How Long Have You Been A Werewolf?
Two young men sit at a seaside bar. The older of the two men nurses a glass of unidentifiable liquid while tapping out a nervous rhythm with his right foot. With arms crossed, the younger stares past the other man towards the sea.
“So both, huh?” the older says.
“Yeah, both,” the younger man agrees.
“I never knew.”
“It’s not like I told anyone.”
An attractive young waitress visits their table, asking the men if they would like to order another round of drinks. The younger declines while the older orders a double. “A double double,” the older corrects before she leaves. After she shuffles away, they sit in silence for another moment.
“How long have you been hiding this from us?”
“I don’t know. A while.” The younger man sighs. “A long while. It’s not like I hid it. It’s somethin’ I shouldn’t have to broadcast.”
“I guess. But seriously, both?”
“Both. Didn’t I just say that?”
“I know. You did. It’s just-”
“Both, yes. You can try and say the words you know,” the younger man says, giving the other a challenging look.
The older glares, wiping his sweaty palms over his dress pants.
“I know okay. I get it. You don’t have to shove it down my throat,” he says, his face turning an old shade of red.
“Right, right. Because my being who I am puts you in an awkward situation. Sorry, I didn’t realize. Sorry about that, dick,” the younger man mutters the curse under his breath to both the older man and the sea.
“I heard that,” the older man hisses. At least he was attempting to keep his voice low in the quiet bar. Not everything in the world had to be a spectacle.
The younger shakes his head. The other four patrons couldn’t possibly hear them over the crash of the ocean waves.
The older man asks, “So, how long have you been, you know…”
“Both human and wolf? The word you’re looking for is werewolf.”
“Keep your voice down,” the older man says, glancing back at their waitress. The petite blonde was waiting on another table, a young couple arguing over a shared appetizer. They don’t look up from their menus.
The old man turns back and says, “Well, how long then?”
“I don’t know. My entire life, I think.”
“Yeah, I do. What the hell, man? I thought you said you were cool with this.”
“I am! I am. I just have to get used to it.”
“You have to get used to it? It’s not like it changes anythin’. I’m still the same person.”
“I know. But, you know, isn’t there a chance you’ll jump me? When there’s a full moon or something.”
“Myth,” the younger man snorts. “The full moon is just superstitious bullshit.”
The waitress returns with their drinks. Both men thank her. The older man downs a quick gulp. He had hoped this conversation would be shorter. The young man squints and crosses one ankle over the other, ignoring his own glass.
“Well, don’t I look tastier now? Don’t you get any weird urges?” the older man asks when the waitress has gone again.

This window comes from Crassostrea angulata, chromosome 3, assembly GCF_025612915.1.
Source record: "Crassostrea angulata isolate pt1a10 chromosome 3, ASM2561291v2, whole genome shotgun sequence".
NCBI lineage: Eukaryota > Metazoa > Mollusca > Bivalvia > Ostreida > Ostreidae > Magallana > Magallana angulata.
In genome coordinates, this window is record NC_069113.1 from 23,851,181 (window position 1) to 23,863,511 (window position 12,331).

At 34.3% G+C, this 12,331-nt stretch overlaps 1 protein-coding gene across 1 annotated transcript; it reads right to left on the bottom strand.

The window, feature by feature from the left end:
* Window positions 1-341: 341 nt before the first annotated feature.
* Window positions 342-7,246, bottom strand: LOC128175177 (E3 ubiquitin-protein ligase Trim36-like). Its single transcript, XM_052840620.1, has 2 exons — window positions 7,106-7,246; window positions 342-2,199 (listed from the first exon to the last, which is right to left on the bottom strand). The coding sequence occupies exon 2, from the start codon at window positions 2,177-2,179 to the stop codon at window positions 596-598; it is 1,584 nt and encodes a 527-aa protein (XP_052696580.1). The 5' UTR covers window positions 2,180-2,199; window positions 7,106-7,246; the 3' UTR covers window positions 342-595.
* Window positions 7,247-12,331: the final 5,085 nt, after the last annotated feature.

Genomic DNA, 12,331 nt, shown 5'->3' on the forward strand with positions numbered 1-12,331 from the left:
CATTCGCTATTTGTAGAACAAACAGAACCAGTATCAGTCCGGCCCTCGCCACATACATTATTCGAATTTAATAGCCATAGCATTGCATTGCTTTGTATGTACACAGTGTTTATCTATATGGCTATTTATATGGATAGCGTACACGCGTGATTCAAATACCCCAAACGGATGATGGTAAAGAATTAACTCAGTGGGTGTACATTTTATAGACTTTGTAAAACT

“No. Didn’t you look at any of the pamphlets I sent you?”
“Not yet. Soon. I’m getting to them. I thought the Internet would be more helpful, you know, in case the pamphlets weren’t up to date or something.”
The younger man rolls his eyes to the heavens.
“Oh, god. You went online? Seriously? Oh, man. It was all porn, wasn’t it?”
“…not all of it.”
“Jesus, man. I warned you. No wonder you’re being so weird about this.”
“I’m not being weird. You’re the one who’s weird.”
“What’s that supposed to mean?”
“Nothing. I didn’t mean it like that.”
The younger man watches as the couple begins eating their appetizer. The steak tartare is pink and raw where they pile it onto their lightly browned crostini. The younger man wrinkles his nose. Disgusting.
The older man asks, “So, how’d you know?”
“I just felt it. It’s a part of me.”
“And your parents…are either of them…”
“No, it doesn’t work like that.”
“Right, of course.”
“It’s not hereditary or like a learned trait or something. You just are or you aren’t.”
“So you didn’t choose it?”
“Seriously? Did I choose it?”
“What? It’s a valid question. I don’t know anything about this shit, man.”
“Fine. It’s not a choice. Any other questions?”
“Does this mean you can’t have kids now?”
“Dear lord. Yes, I can have kids. Maybe. I don’t know. I’m not sure if I even want kids.”
“Right. Because of your new found…tendencies.”
“Fuck, man. Really? Tendencies?”
“Yeah. And I don’t want kids because I hate kids. You know that. I’ve hated kids since I was a kid.”
“I know. I remember.”
The waitress returns, asking if they want the check. The older man passes off his credit card without looking up from his empty glass. She eyes them as she slides his card through the portable reader. The younger man smiles at her ruefully. She passes back the card, giving him a small smile.
They sit silently. The older man taps his left foot, then his right.
“Look,” the younger man says, glancing at his phone. “I gotta go.”
He stands and the older man follows suit. They walk to the parking lot. The younger man pulls a red key chain from his pocket, waiting. There’s more to be said, he knows, just as the older man knows.
The older man disappoints him.
“Bye,” he says.
The older man clicks his thumb against the automatic remote of his car. The doors unlock loudly. The younger man watches as he slides into the front seat, as he waves, as he pulls away.
“Bye, I guess.”
The younger man frowns.